By Rabbi Avraham
Fischer. A publication of the Orthodox Union in cooperation with the Seymour
J. Abrams Orthodox Union Jerusalem World Center
August 24, 2002
After his discourse on the commandments, which concludes with
the opening section of KI TAVO, Moshe begins his final discourse on the
consequences of obedience and of disobedience to the will of Hashem. In the
section of blessing, Moshe says:
Hashem shall cause your enemies who rise up against you to be
smitten before you: on one road will they come out against you, and on seven
roads will they flee before you. Hashem will command the blessing to be with you
in your storehouses and in all you put your hand to, and He shall bless you in
the land which Hashem, your G-d, gives you. Hashem shall establish you for
Himself as a holy people as He swore to you, if (KI) you will keep the
commandments of Hashem, your G-d, and you will walk in His ways (V’HALACHTA
BIDRACHAV) (Devarim 28:7-9).
The material blessings are dependent upon (if KI) fulfilling
all the commandments (you will keep the commandments of Hashem, your G-d).
But, as R. Avraham ben HaRambam (1186-1237) points out (Responsum 63),
V’HALACHTA BIDRACHAV must delineate a separate commandment, rather than
an extension of the blanket exhortation to keep the commandments, for otherwise
the text would have read “if you will keep the commandments of Hashem, your G-d,
to walk (LALECHET) in His ways.”
If so, what mitzvah is added by V’HALACHTA BIDRACHAV ?
According to Rambam (Book of the Commandments, Positive commandment no. 8), the
Torah here enjoins us, above and beyond complying with the other mitzvot, to
perfect our personality traits in imitation of Hashem’s ways:
To emulate Him, may He be exalted, according to our ability . .
. that is to say, emulating His benevolent actions and esteemed qualities with
which G-d, may He be exalted, is described . . .
This is a reference to the Rabbinic teaching (Sifri 49; Sotah
14a; Shabbat 133b; etc.) that one must strive to mirror, in the human arena, all
of Hashem’s attributes.
What does “walking in Hashem’s ways” mean? How is it possible for a human being
to imitate Hashem?
While Rambam uniquely regards our verse as the source of this commandment, this
idea is also found elsewhere:
And now, Israel, what does Hashem, your G-d, demand of you?
Only to fear Hashem, your G-d, to walk in all His ways and to love Him
with all your heart and with all your soul (10:12).
For if you will surely observe all this commandment that I
command you to do, to love Hashem, your G-d, to walk in all His ways
and to cleave to Him . . . (11:22). [According to Sifri 49, this is the source
for the commandment to emulate Hashem.]
After Hashem, your G-d, shall you walk, and Him shall
you fear, and His commandments shall you observe, and to His voice shall you
listen, and Him shall you serve, and to Him shall you cleave (13:5).
The Torah opens with an act of Hashem’s kindness clothing Adam and Eve (Bereishit
3:21) and ends with an act of His kindness burying Moshe (Devarim 34:6).
We also see that Hashem visits the sick i.e. Avraham (Bereishit 18:1). These
are acts we too can perform, as Avraham taught by his example of hospitality (Bereishit
In elaborating on this mitzvah in Mishneh Torah (Laws of Traits,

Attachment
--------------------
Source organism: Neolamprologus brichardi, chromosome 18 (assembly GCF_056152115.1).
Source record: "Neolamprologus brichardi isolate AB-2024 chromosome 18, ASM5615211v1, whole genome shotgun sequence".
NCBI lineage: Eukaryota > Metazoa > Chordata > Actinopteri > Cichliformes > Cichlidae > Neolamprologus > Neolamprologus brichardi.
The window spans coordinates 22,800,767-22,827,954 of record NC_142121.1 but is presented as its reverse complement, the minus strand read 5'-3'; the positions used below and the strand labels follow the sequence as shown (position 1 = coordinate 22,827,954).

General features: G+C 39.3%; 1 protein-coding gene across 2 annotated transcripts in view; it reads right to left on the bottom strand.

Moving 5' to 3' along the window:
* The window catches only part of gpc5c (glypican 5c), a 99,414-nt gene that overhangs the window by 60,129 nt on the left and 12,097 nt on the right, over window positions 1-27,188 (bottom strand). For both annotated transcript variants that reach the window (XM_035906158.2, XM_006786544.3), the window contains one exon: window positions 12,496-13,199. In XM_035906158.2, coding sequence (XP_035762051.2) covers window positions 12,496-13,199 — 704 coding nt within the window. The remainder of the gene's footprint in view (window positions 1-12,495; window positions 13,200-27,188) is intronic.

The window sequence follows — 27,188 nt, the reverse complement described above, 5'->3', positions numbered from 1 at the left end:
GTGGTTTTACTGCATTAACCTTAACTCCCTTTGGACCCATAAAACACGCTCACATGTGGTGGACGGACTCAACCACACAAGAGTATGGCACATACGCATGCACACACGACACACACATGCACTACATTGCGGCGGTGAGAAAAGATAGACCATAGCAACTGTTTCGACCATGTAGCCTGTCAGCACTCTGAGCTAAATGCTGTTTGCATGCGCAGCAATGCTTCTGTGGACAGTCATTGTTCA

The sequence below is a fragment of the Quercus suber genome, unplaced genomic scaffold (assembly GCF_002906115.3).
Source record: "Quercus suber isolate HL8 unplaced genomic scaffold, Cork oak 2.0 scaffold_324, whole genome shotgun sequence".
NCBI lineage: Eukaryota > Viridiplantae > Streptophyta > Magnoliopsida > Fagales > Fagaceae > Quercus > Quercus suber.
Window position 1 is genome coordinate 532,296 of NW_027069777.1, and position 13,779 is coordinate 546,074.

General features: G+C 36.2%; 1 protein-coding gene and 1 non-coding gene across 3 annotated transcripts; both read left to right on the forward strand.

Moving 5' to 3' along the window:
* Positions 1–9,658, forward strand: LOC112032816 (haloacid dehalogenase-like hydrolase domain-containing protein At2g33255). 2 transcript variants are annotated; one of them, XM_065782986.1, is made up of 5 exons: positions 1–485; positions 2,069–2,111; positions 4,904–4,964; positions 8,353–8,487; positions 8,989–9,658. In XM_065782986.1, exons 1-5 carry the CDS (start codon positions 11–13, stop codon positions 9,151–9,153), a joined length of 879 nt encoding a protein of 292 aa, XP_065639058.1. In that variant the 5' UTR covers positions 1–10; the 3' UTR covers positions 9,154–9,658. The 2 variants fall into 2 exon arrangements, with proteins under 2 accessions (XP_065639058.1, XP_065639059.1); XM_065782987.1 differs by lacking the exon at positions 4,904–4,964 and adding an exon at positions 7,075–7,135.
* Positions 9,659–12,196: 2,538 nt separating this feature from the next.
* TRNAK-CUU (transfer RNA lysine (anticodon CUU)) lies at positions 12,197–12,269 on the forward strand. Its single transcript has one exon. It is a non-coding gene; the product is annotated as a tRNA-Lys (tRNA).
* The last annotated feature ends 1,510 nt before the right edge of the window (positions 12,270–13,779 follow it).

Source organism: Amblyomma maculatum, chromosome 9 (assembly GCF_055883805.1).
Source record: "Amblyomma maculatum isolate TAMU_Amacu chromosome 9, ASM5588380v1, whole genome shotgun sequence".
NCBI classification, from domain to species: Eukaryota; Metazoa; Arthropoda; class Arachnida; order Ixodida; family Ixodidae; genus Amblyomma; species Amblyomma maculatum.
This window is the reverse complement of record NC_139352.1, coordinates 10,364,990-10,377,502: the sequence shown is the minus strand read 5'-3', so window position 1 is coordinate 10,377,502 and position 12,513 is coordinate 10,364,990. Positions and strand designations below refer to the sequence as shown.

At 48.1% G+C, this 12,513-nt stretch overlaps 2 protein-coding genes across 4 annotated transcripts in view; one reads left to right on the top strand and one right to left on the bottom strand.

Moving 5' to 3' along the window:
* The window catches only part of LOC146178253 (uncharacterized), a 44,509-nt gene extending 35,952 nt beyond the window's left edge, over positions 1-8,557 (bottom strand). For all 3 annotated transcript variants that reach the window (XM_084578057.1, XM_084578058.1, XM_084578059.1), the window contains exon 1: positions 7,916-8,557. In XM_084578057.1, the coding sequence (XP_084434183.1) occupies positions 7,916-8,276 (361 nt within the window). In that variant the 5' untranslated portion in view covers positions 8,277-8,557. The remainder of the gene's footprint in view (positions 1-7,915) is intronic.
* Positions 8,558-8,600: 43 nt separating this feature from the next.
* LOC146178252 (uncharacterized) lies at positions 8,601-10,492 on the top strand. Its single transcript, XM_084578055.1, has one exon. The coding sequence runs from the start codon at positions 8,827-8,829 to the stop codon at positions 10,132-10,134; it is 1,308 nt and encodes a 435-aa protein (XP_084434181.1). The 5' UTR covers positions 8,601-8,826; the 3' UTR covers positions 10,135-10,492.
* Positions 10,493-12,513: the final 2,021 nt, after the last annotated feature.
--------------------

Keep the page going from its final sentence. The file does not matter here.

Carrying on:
Ch. 1), Rambam says that it is to pursue “the middle path” the mean between
such extremes as haughtiness and submissiveness, voluptuousness and asceticism,
lavishness and miserliness. Furthermore,
6 Just as He is called gracious, so must you be gracious; just
as He is called compassionate, so must you be compassionate; just as He is
called holy, so must you be holy. In this way the prophets applied to G-d such
descriptions as slow to anger, benevolent, righteous, honest, pure, mighty,
strong and the like, in order to instruct that these are good and upright ways.
A person is obligated to follow them and to emulate Him, according to one’s
This is the “way of Hashem” that Avraham taught his descendants
In his Guide for the Perplexed (I:54), Rambam teaches that the commandment to
emulate Hashem entails the duty to contemplate His 13 Attributes (Shemot 34:6-7,
Rosh Hashanah 17b); which do not describe His Essence, but rather the ways in
which He interacts with the world.
In this vein, the Kabbalist, R. Moshe Cordovero (1522-1570) devoted the first
section of his book The Palm-Tree of Devorah to the application of Hashem’s 13
Attributes to our relations with others.
Sefer HaChinuch (ascribed to either R. Aharon HaLevi or R. Pinchas HaLevi of
Barcelona, mid-13th Century), lists this as Commandment no. 611, an
all-encompassing life duty:
To perform all our actions in a way of honesty and goodness with
all our power, and to direct all our matters that are between us and others in a
way of kindness and compassion as we know from our Torah that this is the way
of Hashem, and this is His desire from His creatures, in order that they should
merit His goodness, because He desires kindness.
This mitzvah, which is the final interpersonal (bein adam
lachavero) commandment in the Torah, challenges us to approximate Hashem’s
behavior and empowers us to become His partners in furthering His aims for
In addition, says Malbim (R. Meir Leib ben Yechiel Michael, 1809-1877) on 10:12,
aspiring to emulate Hashem will increase one’s love of Hashem. He likens this to
one of the king’s servants who closely observes the king’s actions, seeing that
he is a savior of the poor and guardian of the orphaned. This causes him to
appreciate the king’s benevolence and modesty. In attempting to emulate the
king’s behavior himself, his affection for the king increases.
As we approach Rosh Hashanah, when we will proclaim Hashem as King, it is
inspiring for us to realize that this is what it means to come close to the